Businesses across the U.S. are struggling to find workers. In August 2021 there are 10.4 million job openings across the country. According to a Q3 2021 CNBC survey, half of small business owners say its harder to find competent people to hire than a year ago and nearly a third so they have jobs they havent been able to fill for at least three months. But while the number of job openings has reached historic proportions it might not be an entirely new phenomenon.
Since the Bureau of Labor Statistics began tracking this back in 2000 the rate of employee resignations per month has gone up fairly steadily over the past 20 years. To entice workers back employers have come up with incentives ranging from college tuition to signing bonuses. In August 2021, Target announced a program to pay 100% of its workers college tuition.
The big box retailer said in addition to tuition, it would cover textbooks and fees for employees pursuing 250 college programs at more than 40 institutions. Chipotle, Starbucks and Walmart offer similar debt free education programs. Other companies have boosted pay. McDonalds announced in May it was raising hourly wages at company o ned restaurants. Walmart, U der Armour and Walgreens ave announced similar pay hikes. And according to analysts, hi ing new employees is only half the battle. Companies face a teep penalty if they are unab e to retain employees they al eady I think its incredibly expensive to lose talents and especially a lot of talent and so that youve got the loss of maybe this person has been thinking about it for some time, theyre unhappy so youre not getting the most out of them while theyre there, and then, you know, eventually when they decide to leave, you might have to spend several months to be able to attract new talent.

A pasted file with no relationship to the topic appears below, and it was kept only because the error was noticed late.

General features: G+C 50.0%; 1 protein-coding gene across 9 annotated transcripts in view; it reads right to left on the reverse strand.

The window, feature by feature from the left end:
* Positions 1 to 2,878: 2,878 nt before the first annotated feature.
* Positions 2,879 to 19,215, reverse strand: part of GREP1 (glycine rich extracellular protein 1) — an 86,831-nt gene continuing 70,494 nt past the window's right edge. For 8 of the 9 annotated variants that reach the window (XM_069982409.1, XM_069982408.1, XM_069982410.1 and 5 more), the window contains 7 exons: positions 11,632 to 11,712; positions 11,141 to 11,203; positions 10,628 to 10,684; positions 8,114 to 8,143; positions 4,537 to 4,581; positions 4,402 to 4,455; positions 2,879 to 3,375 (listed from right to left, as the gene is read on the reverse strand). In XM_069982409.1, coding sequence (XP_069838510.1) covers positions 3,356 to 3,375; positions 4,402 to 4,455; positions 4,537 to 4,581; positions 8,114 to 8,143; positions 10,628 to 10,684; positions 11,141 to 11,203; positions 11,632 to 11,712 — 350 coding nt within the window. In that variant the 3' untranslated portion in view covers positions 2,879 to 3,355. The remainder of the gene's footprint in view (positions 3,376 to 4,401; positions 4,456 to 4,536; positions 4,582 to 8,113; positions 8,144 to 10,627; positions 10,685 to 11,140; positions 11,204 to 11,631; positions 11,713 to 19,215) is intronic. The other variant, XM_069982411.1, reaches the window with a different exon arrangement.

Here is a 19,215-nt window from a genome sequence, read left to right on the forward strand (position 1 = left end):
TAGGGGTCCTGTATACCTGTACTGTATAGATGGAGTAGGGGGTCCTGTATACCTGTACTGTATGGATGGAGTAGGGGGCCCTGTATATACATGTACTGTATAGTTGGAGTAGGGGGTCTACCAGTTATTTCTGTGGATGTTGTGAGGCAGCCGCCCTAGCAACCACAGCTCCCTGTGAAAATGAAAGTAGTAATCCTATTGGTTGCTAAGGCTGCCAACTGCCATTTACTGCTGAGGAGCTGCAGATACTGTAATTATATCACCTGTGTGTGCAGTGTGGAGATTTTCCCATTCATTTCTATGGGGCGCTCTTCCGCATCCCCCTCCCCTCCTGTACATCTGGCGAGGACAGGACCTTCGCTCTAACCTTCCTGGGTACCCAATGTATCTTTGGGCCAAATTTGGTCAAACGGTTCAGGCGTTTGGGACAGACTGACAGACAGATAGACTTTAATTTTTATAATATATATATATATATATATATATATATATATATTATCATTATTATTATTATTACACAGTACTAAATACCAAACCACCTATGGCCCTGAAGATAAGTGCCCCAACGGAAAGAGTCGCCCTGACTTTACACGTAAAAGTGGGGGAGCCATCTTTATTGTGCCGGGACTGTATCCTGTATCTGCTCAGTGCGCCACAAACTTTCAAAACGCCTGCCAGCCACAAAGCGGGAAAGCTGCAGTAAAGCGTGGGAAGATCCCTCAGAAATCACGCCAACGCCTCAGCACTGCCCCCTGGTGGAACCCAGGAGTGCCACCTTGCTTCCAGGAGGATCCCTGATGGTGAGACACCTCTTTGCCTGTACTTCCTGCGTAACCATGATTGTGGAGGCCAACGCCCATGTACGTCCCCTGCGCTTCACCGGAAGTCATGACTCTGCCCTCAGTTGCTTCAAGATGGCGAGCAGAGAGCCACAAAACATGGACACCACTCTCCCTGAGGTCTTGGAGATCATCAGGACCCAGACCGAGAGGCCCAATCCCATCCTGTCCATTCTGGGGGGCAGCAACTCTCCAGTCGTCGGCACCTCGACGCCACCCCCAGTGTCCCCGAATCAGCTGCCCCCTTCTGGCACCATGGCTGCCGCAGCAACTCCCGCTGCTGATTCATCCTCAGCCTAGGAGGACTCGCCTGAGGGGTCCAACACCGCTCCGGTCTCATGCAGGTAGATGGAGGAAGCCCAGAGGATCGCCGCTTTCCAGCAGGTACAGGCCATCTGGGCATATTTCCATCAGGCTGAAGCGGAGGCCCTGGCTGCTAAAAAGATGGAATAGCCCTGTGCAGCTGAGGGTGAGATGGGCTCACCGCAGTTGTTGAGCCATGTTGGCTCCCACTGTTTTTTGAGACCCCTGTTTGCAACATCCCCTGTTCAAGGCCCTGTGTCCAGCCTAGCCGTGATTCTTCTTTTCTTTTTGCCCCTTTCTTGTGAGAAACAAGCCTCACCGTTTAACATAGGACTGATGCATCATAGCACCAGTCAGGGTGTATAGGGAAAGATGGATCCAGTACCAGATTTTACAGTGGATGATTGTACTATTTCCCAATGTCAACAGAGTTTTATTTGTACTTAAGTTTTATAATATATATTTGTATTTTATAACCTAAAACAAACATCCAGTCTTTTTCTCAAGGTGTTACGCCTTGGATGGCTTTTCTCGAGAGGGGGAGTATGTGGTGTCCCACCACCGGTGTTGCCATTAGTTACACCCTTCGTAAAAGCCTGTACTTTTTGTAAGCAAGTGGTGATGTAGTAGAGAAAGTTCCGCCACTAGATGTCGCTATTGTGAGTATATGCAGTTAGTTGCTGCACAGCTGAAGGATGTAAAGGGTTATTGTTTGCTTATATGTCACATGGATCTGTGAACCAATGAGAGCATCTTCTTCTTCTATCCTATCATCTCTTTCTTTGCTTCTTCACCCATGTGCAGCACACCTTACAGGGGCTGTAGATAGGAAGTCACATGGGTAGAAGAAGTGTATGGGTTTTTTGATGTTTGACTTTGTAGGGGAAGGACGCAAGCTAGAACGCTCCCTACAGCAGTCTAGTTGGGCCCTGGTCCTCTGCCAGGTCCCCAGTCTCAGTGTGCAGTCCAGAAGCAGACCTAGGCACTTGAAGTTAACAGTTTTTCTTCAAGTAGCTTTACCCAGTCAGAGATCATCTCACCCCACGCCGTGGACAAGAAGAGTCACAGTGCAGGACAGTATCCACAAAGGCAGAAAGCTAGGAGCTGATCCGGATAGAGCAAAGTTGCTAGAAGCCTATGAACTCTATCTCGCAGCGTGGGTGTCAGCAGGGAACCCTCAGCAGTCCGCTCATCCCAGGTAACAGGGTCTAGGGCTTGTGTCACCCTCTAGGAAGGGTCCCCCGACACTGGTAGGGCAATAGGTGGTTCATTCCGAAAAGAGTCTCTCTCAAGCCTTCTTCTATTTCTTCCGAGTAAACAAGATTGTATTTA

According to a 2017 study by the Work Institute, based on a median U.S. salary of $45,000 the average cost of turnover per employee is $15,000. That figure includes direct costs, like exit processing and relocation expenses, as well as training costs and lost productivity. According to the group, the cost to U.S. employers from worker resignations in 2016 alone was $536 billion. But despite these issues, analysts say that the wave of resignations were experiencing could ultimately lead to an improvement for the lives of both workers and the organizations that employ them.
I think the one silver lining out of this is that the pandemic has gotten people to review or question things that theyve done in the past and maybe if you have been on autopilot, its given you that kick to say, you know, this job, Ive been on autopilot this doesnt really align with my interests or my long-term goals and Im gonna make a change. With this many resignations that means theres lots of talented employees who arent working right now for any number of reasons. And so a lot of organizations see that as an opportunity as well, to improve their organization and improve their talent pool. Invest in you ready, set, grow, CNBC and acorns.
CNBC: The Great Resignation: Why Millions Of Workers Are Quitting - Human Resources